Concussions are called the “invisible injury,” and it can be difficult to tell if your child may have experienced one. No blood test or brain scan can reveal these brain injuries, so it’s important to know where to turn for evaluation and treatment.
Treating a concussion in a young athlete requires expertise in how they affect every part of your child’s life — including their academic success, mood, balance and speech, not to mention their athletic life. You’ll want a team with experts in each of these areas that can use sophisticated tools to pinpoint and repair the specific damage caused by a concussion.
The Florida Hospital Sports Medicine and Rehabilitation Sports Concussions Program complies with Florida’s four-step process to get an athlete back on the field after a potential concussion. But it also goes much further.
Our comprehensive care and team approach helps us meet the Centers for Disease Control and Prevention’s new guidelines on treating concussion in children.
The athletic trainers who manage the program are like quarterbacks who can work with your child’s school, coaches and other doctors to keep everybody on the same page.
“Our team approach is what makes Florida Hospital’s program stand out,” said John Burnside MS, ATC, LAT, practice manager at the Florida Hospital Sports Medicine and Rehabilitation Sports Concussions Program. “It gives us the ability to tailor our treatment to how the concussion has affected each unique individual.”
Whether you’re referred to the program by your child’s doctor, athletic trainer or on your own initiative, you can be confident that you’re in one of the few Central Florida programs that offers comprehensive care for concussions. With three locations, there’s likely an option that fits into your family’s life.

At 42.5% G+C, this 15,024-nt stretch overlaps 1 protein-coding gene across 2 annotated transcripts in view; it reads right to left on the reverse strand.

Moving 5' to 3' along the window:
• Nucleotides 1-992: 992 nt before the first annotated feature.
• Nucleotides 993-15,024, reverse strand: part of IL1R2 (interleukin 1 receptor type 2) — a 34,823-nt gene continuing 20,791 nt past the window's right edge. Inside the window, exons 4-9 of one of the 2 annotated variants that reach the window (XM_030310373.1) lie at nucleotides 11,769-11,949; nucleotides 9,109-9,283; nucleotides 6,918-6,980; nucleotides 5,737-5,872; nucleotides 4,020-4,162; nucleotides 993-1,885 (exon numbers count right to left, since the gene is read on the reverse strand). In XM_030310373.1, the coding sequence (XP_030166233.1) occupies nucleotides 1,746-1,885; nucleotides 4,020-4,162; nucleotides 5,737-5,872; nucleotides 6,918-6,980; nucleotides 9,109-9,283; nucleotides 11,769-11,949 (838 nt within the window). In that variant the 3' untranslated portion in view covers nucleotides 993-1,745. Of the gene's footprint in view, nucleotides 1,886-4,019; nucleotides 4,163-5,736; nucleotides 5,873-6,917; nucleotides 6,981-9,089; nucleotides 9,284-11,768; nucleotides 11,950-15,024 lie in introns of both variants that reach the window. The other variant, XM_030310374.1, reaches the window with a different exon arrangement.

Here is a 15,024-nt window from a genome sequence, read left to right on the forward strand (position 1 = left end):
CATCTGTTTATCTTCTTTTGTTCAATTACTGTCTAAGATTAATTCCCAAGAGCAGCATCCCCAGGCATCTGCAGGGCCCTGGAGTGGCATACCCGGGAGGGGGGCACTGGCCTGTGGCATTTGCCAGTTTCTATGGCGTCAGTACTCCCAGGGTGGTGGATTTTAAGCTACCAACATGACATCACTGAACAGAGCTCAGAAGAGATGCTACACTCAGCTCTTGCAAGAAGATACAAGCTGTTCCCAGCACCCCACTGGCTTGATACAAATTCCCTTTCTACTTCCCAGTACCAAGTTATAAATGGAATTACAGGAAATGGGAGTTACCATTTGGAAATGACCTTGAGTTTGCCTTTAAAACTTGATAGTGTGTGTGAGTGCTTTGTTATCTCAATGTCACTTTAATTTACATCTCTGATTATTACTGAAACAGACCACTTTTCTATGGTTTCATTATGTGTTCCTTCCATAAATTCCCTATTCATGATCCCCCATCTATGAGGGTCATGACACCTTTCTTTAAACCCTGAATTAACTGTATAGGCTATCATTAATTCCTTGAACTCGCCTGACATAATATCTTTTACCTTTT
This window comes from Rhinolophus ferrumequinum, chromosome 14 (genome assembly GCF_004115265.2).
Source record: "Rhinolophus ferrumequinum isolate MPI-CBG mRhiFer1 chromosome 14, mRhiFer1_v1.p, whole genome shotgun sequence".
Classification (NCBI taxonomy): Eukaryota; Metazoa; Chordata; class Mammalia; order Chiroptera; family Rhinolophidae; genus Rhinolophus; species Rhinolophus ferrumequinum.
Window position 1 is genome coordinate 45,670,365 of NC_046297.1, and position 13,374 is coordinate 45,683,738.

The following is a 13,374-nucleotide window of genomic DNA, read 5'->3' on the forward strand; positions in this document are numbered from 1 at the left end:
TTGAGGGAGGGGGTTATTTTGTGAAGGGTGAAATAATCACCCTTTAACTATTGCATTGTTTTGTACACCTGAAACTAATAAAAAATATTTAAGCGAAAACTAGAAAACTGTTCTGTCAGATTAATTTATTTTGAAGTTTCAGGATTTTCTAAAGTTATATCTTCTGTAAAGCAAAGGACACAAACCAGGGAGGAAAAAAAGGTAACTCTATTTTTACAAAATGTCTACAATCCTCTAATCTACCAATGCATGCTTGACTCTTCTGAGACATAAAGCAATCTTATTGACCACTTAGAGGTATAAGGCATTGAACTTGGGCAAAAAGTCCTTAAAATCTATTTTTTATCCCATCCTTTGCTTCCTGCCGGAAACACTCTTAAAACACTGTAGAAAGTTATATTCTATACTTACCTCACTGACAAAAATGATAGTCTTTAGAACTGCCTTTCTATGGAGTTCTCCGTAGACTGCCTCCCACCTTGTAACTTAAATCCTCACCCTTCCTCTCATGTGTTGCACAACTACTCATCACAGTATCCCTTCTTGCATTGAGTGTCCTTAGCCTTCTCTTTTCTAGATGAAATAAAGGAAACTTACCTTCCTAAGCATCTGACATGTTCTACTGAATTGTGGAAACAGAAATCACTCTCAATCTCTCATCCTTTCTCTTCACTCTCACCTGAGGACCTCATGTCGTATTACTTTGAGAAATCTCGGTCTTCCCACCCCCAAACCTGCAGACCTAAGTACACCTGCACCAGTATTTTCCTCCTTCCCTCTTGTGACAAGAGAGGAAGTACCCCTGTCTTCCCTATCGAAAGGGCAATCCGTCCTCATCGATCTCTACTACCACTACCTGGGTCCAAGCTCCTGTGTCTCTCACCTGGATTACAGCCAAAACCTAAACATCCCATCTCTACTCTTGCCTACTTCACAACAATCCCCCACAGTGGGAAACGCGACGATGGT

What to Expect at a Concussion Screening
Concussions cause brain swelling that can disrupt the brain’s chemical signals, leading to problems with thinking, movement and mood. Though these disruptions may not be visible to a scan, they can be spotted with careful observation and measurement by a concussion-trained physical therapist.
Evaluation for concussions is made across three broad realms, says Michael Dougherty, ATC, an athletic trainer for 28 years, 16 of them at Florida Hospital. In each area, the goal is to look for the evidence of a concussion by the signs it leaves on the athlete’s ability to think, move or see.
The first evaluation, which tests an athlete’s memory, reaction time, and other mental skills, is typically conducted on a computer. These tools can test an athlete’s memory by, say, asking them to remember a series of objects on the screen.
They can also test the athlete’s reaction time by asking them to choose between two objects while being presented with distractions. Being able to respond subconsciously at a moment’s notice — while ignoring potential distractions — is critical on the field.
“If you have an athlete operating a half-step behind, that puts them at significant risk for further injury,” Dougherty says.
The second category of testing involves an athlete’s ability to maintain balance and control their body movement. One common evaluation involves the use of an iPad’s gyroscope to test the athlete’s ability to stay still even as they lift their legs, close their eyes and stand on uneven surfaces.